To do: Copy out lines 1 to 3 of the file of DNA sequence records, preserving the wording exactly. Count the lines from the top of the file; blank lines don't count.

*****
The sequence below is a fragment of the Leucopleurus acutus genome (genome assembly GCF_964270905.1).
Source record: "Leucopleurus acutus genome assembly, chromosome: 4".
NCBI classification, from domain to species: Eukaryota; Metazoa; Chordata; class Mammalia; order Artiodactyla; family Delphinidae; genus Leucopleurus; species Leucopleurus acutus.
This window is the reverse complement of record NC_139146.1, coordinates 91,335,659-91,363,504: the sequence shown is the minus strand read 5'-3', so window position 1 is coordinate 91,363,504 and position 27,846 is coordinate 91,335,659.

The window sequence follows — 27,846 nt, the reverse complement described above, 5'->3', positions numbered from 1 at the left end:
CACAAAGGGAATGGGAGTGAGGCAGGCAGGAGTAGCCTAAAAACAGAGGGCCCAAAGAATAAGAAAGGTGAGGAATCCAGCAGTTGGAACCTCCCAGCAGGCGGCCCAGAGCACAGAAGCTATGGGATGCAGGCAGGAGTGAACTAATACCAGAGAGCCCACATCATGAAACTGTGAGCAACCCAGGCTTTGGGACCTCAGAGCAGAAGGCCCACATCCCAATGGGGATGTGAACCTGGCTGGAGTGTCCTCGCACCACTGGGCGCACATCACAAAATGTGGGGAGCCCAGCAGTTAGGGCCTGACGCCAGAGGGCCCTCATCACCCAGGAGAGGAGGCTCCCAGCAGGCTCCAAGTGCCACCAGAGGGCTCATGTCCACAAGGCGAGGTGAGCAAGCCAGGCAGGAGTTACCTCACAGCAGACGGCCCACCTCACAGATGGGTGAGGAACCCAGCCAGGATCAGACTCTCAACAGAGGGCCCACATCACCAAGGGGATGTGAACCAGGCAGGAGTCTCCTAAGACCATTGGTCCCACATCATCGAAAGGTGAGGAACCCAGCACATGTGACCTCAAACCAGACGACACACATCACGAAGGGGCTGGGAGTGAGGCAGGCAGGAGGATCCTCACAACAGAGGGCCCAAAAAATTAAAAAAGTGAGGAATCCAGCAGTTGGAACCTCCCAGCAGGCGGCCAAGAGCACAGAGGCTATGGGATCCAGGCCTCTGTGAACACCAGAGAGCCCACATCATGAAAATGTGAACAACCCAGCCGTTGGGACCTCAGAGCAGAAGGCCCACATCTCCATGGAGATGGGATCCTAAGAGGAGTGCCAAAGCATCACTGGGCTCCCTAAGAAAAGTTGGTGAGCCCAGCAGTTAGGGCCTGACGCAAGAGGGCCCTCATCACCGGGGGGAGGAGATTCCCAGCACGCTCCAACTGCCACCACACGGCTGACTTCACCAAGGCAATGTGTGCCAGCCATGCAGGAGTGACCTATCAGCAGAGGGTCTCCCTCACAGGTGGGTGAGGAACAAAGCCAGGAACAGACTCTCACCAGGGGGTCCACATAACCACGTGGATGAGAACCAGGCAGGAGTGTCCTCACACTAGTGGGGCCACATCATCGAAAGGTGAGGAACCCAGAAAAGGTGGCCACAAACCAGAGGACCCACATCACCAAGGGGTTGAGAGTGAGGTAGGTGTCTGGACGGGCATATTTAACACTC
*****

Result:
The sequence below is a fragment of the Leucopleurus acutus genome (genome assembly GCF_964270905.1).
Source record: "Leucopleurus acutus genome assembly, chromosome: 4".
NCBI classification, from domain to species: Eukaryota; Metazoa; Chordata; class Mammalia; order Artiodactyla; family Delphinidae; genus Leucopleurus; species Leucopleurus acutus.